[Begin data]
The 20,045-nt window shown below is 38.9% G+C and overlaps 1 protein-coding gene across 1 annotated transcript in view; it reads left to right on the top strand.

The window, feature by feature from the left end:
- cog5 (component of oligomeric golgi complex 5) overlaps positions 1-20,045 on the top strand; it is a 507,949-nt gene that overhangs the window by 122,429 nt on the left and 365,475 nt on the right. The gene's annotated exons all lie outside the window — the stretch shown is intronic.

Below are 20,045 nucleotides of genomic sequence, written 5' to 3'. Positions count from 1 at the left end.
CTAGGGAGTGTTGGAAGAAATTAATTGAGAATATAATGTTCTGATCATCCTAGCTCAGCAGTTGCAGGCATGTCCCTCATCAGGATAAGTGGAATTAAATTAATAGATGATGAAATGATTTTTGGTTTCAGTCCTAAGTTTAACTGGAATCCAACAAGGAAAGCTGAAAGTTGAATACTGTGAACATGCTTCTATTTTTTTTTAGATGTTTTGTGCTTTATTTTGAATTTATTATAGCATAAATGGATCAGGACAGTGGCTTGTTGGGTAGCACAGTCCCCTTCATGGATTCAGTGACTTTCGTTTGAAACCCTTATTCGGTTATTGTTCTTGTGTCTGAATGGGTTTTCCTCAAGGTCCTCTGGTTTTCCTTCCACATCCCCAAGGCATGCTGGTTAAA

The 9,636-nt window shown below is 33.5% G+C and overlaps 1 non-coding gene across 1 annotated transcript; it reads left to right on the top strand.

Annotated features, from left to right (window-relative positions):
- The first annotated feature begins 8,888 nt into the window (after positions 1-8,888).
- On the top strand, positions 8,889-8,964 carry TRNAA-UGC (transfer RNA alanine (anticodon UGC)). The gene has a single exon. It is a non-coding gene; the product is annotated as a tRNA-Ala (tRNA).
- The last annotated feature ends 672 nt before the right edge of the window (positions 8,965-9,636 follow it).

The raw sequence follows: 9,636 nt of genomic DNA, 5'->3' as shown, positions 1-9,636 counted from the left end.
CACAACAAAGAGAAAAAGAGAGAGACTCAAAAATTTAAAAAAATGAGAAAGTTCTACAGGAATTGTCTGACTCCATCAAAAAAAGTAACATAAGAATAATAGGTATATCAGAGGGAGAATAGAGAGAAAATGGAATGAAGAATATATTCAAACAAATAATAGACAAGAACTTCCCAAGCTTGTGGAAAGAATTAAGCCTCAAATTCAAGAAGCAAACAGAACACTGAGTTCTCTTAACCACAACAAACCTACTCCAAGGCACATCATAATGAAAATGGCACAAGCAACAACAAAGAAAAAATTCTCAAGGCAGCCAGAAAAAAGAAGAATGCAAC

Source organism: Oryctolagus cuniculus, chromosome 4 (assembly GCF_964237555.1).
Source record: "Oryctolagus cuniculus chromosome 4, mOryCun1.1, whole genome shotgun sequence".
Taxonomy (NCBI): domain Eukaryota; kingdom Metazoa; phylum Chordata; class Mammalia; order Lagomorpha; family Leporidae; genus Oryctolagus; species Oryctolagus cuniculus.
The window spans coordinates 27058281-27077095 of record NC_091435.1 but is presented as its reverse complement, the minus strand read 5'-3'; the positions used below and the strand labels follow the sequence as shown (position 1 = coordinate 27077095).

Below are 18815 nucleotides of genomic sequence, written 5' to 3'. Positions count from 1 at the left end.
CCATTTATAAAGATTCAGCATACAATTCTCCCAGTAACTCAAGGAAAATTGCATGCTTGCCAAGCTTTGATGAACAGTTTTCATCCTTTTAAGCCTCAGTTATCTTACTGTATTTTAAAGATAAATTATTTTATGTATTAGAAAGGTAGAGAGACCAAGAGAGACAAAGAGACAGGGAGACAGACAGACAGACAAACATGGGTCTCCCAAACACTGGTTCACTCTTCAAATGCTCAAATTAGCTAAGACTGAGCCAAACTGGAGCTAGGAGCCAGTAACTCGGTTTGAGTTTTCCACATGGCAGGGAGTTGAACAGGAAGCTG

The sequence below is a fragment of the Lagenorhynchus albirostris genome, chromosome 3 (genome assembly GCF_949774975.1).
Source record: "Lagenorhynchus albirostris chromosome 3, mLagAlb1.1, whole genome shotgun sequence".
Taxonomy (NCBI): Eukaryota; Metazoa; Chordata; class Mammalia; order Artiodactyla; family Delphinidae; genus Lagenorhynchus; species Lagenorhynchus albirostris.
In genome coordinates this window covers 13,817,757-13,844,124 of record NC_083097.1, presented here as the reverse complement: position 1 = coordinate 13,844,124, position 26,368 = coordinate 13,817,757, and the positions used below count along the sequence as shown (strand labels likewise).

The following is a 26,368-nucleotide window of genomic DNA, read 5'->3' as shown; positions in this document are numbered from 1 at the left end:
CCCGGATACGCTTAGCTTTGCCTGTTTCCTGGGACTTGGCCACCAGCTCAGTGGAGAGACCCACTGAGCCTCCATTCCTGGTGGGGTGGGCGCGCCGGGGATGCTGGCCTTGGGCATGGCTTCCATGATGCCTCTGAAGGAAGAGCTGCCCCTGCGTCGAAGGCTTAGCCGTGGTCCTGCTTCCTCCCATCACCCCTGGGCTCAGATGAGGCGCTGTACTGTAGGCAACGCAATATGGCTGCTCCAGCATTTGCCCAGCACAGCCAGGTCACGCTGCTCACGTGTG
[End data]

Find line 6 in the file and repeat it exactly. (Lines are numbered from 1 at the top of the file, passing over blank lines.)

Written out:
The 9,636-nt window shown below is 33.5% G+C and overlaps 1 non-coding gene across 1 annotated transcript; it reads left to right on the top strand.